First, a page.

More locked-down wildlife in Penistone from Stuart. Lynn and I today (Wednesday 13 May) have been able to take a longer walk following the amendments to the lockdown. It has also meant we can now take a flask with us and have a sit down because everyone knows Brits, especially Yorkshire Brits are fuelled by tea. We walked up to the Hartcliffe area and had a nice view, and enjoyed the song of a Whitethroat and then on the way back spotted two Golden Plover; I just wonder if these are the same pair as we saw a few weeks ago (only about 100m from our first sighting). This time they were very settled perhaps they will stay and nest? Also spotted two Brown Hares chasing each other – perhaps they thought it was March again. It was cold enough with the wind from the north!
Last week, after another walk, I was sitting in the garden and spotted a small ladybird on my chair. I took its photo as I did not recognize it. I sent the photos to Derek Whiteley at Sorby and he feels this was a Hieroglyphic Ladybird, usually found in heathy areas; it probably should not have been in our garden so I think it may have hitched a ride on my jacket from our morning walk.
I have been watching the Peregrine nest at Wakefield (on the live webcam feed) and the chicks are growing fast. There was one amusing little cameo on Tuesday morning (12 May), the male brought in a cock Blackbird and after an exchange of screeches pushed it towards the female brooding the chicks. But she screamed at him all the more. I think in Peregrine talk she was saying “what on earth is that! There are four chicks here at that is hardly big enough for one, begger off and try again!” And he did, he picked it up and flew away! Five minutes later he returned with the same bird and the female once again gave him short shrift, the poor bloke could not win. He went off again and I did not see the conclusion because I then got shouted at for not doing the washing up!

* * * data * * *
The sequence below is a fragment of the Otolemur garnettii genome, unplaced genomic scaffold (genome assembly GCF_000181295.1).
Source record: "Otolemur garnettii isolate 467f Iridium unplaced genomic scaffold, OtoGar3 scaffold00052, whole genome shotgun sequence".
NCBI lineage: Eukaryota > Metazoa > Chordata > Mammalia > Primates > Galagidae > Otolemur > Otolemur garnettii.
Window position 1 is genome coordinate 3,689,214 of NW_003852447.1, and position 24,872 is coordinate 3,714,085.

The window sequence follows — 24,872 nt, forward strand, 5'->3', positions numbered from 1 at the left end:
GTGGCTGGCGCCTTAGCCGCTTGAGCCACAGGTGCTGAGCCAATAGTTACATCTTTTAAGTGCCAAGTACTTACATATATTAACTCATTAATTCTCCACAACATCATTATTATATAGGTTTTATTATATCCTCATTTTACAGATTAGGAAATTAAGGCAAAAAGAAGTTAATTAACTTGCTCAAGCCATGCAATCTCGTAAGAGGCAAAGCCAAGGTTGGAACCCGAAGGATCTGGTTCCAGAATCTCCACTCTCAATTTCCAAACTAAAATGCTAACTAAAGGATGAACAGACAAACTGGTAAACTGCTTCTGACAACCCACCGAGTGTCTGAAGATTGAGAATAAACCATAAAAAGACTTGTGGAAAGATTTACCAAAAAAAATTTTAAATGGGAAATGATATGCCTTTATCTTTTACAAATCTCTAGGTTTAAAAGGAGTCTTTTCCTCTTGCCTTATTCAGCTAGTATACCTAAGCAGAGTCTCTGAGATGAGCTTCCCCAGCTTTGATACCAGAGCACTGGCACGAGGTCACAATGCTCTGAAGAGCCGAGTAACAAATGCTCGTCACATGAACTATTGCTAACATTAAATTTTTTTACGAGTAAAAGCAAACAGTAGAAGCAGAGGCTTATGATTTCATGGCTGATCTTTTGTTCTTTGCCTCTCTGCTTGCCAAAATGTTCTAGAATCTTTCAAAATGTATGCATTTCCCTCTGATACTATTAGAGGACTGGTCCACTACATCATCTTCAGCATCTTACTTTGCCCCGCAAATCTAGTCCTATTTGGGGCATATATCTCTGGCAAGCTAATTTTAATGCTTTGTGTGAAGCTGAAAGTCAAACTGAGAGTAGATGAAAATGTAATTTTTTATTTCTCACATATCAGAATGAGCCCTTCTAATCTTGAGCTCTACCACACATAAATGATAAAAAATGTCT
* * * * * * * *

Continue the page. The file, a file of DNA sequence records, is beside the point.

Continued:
From Gill R. We have been back to Rockley (our last visit was with Barnsley Nats earlier in the year). There are lots of Heron youngsters, growing; with so many Herons will there be any fish left? No Kingfisher this time. Blackcap and Chiffchaff – and FOUR Swallows swooping over the barn to the left, my first sighting of 2020. There was also a Grey Wagtail calling high up in a tree, despite holding a bee in its beak. And then there’s the allotment … There’s lots to see there when you take your time: this morning a pair of Linnets flew and landed in my plum tree. A Blackbirds’ nest is in the back hedge where I believe there is a Goldfinch nest and another pair has a nest in the privet archway in the opposite plot.
From Rick R. Jill H asked last time about odd nesting places for Great Tits. Here’s one from The Gower, May 20th,two years ago, with one nesting in a Chinese Dragon garden ornament.
More recently up on the hill towards Penistone in the last couple of weeks we saw a Treecreeper, and then a Kestrel tearing up a Field Vole on a gate post.
From David Sw. Like most other folk I have spent a lot of time sorting out the garden and I have been keeping a garden record out of interest. The sheer number of wild plants on my list tells me I am quite a lazy gardener! More anon …
From Peter and Annefie. Escaping from the garden, we visited Wharncliffe Crags and Woods on Saturday and had a quiet picnic amongst the bluebells. The shapes of some of the trees are amazing and the nearby old wood pasture was a surprise. Like Catherine and Mark last time, we saw lots of Green Long-horned Moths around the oaks. Well worth a visit now that we can go further afield.
And finally how to entertain yourself during lockdown – from Graham. Go outside at dusk. When the bats come over, throw a couple of mealworms in front of them. They will deviate with remarkable agility and catch one in mid air. If you have a bat detector see if you can hear a change of note at the moment they gulp. The long spring evenings will simply fly by!